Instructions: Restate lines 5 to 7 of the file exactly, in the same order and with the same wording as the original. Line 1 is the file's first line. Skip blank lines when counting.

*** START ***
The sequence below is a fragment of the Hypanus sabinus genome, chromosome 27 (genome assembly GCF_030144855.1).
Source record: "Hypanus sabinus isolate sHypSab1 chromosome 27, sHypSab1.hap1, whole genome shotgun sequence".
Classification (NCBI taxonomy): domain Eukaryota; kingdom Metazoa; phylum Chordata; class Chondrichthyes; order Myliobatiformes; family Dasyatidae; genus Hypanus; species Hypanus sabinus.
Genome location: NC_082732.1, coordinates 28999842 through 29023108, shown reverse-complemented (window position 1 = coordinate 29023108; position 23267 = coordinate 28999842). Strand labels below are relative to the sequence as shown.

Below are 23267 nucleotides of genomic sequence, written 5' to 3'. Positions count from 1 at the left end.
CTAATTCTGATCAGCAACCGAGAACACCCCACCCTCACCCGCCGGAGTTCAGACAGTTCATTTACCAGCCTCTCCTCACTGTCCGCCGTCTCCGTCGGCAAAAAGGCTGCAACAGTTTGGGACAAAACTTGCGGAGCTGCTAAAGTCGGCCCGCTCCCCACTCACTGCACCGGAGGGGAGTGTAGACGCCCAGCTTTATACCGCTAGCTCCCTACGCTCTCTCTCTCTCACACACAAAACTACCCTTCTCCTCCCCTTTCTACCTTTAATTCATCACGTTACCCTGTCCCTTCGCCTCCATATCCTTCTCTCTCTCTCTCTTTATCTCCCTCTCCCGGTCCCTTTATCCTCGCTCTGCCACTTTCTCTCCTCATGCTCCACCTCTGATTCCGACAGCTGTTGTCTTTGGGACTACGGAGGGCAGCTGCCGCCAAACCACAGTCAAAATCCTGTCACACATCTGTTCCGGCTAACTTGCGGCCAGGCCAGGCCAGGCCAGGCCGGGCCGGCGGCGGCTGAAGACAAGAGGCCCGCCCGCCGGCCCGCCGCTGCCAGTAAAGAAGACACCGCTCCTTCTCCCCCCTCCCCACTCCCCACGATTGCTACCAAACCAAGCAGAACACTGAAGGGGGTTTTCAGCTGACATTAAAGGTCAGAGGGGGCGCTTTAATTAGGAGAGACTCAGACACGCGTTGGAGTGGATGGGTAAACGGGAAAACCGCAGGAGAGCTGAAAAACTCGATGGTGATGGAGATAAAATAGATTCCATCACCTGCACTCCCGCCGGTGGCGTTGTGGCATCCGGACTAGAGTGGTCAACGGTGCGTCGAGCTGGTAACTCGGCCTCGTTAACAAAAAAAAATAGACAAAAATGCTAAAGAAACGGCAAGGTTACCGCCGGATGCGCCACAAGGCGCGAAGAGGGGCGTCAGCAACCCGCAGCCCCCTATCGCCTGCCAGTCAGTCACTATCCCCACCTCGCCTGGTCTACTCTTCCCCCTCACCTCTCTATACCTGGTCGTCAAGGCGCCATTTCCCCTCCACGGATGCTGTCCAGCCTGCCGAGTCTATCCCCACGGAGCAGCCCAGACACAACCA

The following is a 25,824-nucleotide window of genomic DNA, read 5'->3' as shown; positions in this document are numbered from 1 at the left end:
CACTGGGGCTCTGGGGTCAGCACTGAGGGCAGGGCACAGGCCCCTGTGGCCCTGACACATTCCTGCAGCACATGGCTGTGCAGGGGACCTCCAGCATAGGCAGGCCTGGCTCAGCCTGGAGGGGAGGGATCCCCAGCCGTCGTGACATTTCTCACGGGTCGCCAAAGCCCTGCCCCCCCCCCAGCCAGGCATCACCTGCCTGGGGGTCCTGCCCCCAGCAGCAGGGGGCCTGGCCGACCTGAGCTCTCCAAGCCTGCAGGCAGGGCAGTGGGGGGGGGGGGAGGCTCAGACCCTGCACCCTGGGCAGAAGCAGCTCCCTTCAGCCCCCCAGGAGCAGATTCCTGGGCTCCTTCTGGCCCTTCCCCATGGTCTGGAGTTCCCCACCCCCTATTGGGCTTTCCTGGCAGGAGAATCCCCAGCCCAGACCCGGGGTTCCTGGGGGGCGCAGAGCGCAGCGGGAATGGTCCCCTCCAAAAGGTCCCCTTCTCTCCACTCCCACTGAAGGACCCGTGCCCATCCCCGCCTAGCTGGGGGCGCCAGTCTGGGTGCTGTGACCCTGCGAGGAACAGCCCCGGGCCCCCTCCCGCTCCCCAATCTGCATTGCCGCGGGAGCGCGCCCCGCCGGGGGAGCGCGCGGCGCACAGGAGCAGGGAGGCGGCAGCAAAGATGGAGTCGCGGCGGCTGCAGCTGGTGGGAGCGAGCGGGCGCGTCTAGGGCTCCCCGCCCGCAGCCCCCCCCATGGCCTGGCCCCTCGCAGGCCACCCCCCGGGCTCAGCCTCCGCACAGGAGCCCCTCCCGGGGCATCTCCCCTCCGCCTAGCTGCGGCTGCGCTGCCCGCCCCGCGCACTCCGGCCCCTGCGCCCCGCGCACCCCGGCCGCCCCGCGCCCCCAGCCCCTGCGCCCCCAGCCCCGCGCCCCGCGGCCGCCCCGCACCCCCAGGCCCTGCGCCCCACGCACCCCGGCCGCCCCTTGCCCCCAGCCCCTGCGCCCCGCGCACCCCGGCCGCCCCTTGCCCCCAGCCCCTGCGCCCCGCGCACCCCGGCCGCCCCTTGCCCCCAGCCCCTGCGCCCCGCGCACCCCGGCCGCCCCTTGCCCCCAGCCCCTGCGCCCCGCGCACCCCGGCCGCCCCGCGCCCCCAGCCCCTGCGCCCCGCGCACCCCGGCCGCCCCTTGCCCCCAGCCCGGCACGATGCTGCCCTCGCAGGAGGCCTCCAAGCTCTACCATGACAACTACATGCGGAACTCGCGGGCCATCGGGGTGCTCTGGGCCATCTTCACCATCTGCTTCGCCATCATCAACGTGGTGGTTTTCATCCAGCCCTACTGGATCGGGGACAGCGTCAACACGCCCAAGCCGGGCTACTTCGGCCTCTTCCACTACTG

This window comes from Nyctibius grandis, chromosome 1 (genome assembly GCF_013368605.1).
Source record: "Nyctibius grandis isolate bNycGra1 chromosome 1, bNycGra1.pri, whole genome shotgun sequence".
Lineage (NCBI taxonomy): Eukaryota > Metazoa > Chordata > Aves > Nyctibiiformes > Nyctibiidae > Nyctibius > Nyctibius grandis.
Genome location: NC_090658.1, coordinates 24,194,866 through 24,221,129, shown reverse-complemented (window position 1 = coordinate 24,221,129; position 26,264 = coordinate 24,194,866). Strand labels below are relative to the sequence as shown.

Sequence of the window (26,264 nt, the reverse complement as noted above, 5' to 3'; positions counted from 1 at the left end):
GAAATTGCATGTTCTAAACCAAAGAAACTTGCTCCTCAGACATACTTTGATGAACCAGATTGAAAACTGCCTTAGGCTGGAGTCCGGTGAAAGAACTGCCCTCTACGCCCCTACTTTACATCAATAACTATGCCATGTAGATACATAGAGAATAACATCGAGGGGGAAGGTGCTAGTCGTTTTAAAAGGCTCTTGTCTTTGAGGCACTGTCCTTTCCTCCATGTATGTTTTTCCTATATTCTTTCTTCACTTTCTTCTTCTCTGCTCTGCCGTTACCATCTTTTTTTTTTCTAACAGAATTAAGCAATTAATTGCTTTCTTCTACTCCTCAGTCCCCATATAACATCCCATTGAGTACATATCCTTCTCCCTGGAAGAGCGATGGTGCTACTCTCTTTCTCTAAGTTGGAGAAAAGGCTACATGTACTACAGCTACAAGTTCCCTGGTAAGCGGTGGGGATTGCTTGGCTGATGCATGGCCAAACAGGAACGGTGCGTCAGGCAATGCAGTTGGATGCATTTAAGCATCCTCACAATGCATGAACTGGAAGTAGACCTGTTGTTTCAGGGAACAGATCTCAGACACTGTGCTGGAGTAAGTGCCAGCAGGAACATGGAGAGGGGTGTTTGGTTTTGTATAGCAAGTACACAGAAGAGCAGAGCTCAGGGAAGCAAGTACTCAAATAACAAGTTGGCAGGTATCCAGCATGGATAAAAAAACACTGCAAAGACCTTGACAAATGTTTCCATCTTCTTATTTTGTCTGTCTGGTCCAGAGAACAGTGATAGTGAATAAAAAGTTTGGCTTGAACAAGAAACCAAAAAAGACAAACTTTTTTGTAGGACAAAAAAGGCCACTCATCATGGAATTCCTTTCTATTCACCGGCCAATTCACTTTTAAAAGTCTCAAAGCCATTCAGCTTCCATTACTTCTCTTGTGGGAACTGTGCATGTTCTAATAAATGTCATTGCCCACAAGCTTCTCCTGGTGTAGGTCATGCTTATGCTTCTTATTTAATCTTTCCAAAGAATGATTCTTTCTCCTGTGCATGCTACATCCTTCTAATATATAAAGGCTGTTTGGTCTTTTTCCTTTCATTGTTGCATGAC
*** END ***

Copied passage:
Below are 23267 nucleotides of genomic sequence, written 5' to 3'. Positions count from 1 at the left end.
CTAATTCTGATCAGCAACCGAGAACACCCCACCCTCACCCGCCGGAGTTCAGACAGTTCATTTACCAGCCTCTCCTCACTGTCCGCCGTCTCCGTCGGCAAAAAGGCTGCAACAGTTTGGGACAAAACTTGCGGAGCTGCTAAAGTCGGCCCGCTCCCCACTCACTGCACCGGAGGGGAGTGTAGACGCCCAGCTTTATACCGCTAGCTCCCTACGCTCTCTCTCTCTCACACACAAAACTACCCTTCTCCTCCCCTTTCTACCTTTAATTCATCACGTTACCCTGTCCCTTCGCCTCCATATCCTTCTCTCTCTCTCTCTTTATCTCCCTCTCCCGGTCCCTTTATCCTCGCTCTGCCACTTTCTCTCCTCATGCTCCACCTCTGATTCCGACAGCTGTTGTCTTTGGGACTACGGAGGGCAGCTGCCGCCAAACCACAGTCAAAATCCTGTCACACATCTGTTCCGGCTAACTTGCGGCCAGGCCAGGCCAGGCCAGGCCGGGCCGGCGGCGGCTGAAGACAAGAGGCCCGCCCGCCGGCCCGCCGCTGCCAGTAAAGAAGACACCGCTCCTTCTCCCCCCTCCCCACTCCCCACGATTGCTACCAAACCAAGCAGAACACTGAAGGGGGTTTTCAGCTGACATTAAAGGTCAGAGGGGGCGCTTTAATTAGGAGAGACTCAGACACGCGTTGGAGTGGATGGGTAAACGGGAAAACCGCAGGAGAGCTGAAAAACTCGATGGTGATGGAGATAAAATAGATTCCATCACCTGCACTCCCGCCGGTGGCGTTGTGGCATCCGGACTAGAGTGGTCAACGGTGCGTCGAGCTGGTAACTCGGCCTCGTTAACAAAAAAAAATAGACAAAAATGCTAAAGAAACGGCAAGGTTACCGCCGGATGCGCCACAAGGCGCGAAGAGGGGCGTCAGCAACCCGCAGCCCCCTATCGCCTGCCAGTCAGTCACTATCCCCACCTCGCCTGGTCTACTCTTCCCCCTCACCTCTCTATACCTGGTCGTCAAGGCGCCATTTCCCCTCCACGGATGCTGTCCAGCCTGCCGAGTCTATCCCCACGGAGCAGCCCAGACACAACCA

The following is a 25,824-nucleotide window of genomic DNA, read 5'->3' as shown; positions in this document are numbered from 1 at the left end: